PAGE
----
A 'Shy' Kansas City Poet, Essayist, And Teacher Wins A Major Literary Prize
Kansas City poet and essayist Anne Boyer, who teaches writing at the Kansas City Art Institute, is among this year's winners of the Whiting Award, a prestigious honor that comes with $50,000.
The awards, presented to emerging writers, "are based on the criteria of early-career achievement and the promise of superior literary work to come," according to the Whiting Foundation. Boyer is one of ten winners announced Wednesday evening at a ceremony in New York City.
“Year on year, we’re astounded by the fresh ways Whiting winners challenge form and stretch the capabilities of language, while scrutinizing what’s most urgent in the culture,” Courtney Hodell, the Foundation's director of writers’ programs, said in a statement. “The award is intended to give them the freedom to keep experimenting and growing."
Boyer says she was shocked to get a phone call in January telling her she had won.
"I still don’t know how I got the award," she says.
The foundation promises anonymity to nominators; the selection committee is described as "a small group of recognized writers, literary scholars, and editors appointed every year by the Foundation."
“What they told me is that they defined 'emerging' broadly,” says Boyer, who has taught at the Art Institute for 10 years, published four books, edited a poetry journal and written essays for numerous magazines. A New York Times critic wrote that her 2015 book “Garments Against Women” was “a sad, beautiful, passionate book that registers the political economy of literature and of life itself”; earlier this year, it won the Cy Twombly Award for Poetry.
"While I’ve had an extensive practice in poetry, my involvement with non-fiction is really recent," she explains. "So this award for me is to recognize this transition to nonfiction and my emerging status as I move from poetry into a new world."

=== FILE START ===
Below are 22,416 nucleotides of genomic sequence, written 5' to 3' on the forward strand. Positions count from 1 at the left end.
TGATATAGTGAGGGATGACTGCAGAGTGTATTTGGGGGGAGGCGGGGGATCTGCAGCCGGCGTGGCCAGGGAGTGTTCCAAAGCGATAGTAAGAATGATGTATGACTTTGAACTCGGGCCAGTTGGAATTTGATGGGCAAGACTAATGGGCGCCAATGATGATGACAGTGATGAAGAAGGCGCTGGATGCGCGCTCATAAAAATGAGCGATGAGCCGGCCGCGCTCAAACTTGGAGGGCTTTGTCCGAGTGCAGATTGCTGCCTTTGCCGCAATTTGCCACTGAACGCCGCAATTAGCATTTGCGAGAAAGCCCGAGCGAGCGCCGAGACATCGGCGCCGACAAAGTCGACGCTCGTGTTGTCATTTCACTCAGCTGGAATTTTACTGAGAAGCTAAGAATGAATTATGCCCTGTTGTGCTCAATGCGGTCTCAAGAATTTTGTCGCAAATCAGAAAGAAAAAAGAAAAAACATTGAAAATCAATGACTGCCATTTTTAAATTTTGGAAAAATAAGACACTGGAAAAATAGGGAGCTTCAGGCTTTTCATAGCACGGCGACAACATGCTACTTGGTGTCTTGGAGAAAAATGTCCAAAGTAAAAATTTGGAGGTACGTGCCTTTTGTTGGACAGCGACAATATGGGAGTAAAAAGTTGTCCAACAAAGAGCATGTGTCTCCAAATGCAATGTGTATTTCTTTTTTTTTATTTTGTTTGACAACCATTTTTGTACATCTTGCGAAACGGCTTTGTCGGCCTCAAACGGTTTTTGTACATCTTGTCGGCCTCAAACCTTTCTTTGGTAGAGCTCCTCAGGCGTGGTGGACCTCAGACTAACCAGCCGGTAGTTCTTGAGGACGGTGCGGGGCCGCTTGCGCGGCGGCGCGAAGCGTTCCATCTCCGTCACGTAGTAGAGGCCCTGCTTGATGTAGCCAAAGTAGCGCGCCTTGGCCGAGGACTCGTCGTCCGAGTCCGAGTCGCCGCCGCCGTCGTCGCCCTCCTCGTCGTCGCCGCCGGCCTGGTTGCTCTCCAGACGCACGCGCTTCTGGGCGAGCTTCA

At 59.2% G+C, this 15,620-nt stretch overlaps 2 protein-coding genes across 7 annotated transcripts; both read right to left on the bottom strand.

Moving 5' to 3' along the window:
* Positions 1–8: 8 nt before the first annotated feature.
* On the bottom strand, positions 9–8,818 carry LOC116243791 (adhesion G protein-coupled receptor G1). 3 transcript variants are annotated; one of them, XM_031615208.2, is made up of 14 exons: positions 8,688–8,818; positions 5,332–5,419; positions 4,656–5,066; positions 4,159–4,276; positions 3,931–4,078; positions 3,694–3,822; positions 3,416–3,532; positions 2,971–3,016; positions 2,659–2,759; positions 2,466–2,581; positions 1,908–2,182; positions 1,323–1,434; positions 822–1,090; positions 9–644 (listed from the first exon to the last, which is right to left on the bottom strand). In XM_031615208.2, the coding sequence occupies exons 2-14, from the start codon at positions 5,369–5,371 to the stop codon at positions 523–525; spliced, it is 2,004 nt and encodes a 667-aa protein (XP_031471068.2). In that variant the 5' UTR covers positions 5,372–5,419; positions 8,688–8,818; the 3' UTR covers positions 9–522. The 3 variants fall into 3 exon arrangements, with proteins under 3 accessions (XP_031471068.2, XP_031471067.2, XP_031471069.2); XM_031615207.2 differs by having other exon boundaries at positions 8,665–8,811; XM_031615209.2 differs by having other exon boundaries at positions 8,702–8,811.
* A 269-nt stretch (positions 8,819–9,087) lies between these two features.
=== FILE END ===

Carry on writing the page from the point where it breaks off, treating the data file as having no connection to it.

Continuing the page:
Her newly published "A Handbook of Disappointed Fate" is a book of essays and criticism, and her memoir, "The Undying," is due next year from Farrar, Straus and Giroux.
Despite her national recognition, Boyer keeps a low profile in her home town.
"I have a real shyness about doing readings and events in Kansas City, because I worry that my students are going to think more about my work than their own. When I’m in Kansas City, I really feel as though I’m there teaching," she says.
Teaching all sorts of courses at the Art Institute — besides writing, she teaches courses in subjects such as general education, literature and aesthetics — "feeds" her work as a writer.
"For me the classroom is a real site of learning and conversation across a broad spectrum the significant questions of our time with these brilliant young artists who come through my classroom each semester."
Then, she says, "I’ll go give a reading in London or at Harvard or somewhere, and it seems like when I come home to Kansas City, I get to have a little bit of humility and anonymity and service to others. I can get my interaction with a kind of world that knows my name when I go elsewhere."
She knows that might begin to change.
"There’s a point at which you can’t hide that you’re doing things elsewhere," she says with a laugh. "It’s not so easy to obscure it."
Boyer grew up in Salina, Kansas, and left to go to college when she was 18; before she came to the Art Institute, she was at Drake University in Iowa.
"I have never lived on a coast or in New York," she says. "I’ve only lived in Kansas, Iowa and Missouri, which is this kind of miracle because almost everyone else who wins these (Whiting) awards lives either in California or New York. And so to win it from Kansas City feels like a real victory."
She says she hopes that reaffirms the fact that artists and writers can do serious work and earn international recognition without leaving.
"You don’t have to be from Kansas City. You can stay in Kansas City," she says. "And that does not mean you’re isolated from the important conversations of our time, but instead have a perspective on those conversations that’s really unrivaled by those who live in the expected places."
C.J. Janovy is KCUR 89.3's digital content editor. You can find her on Twitter, @cjjanovy.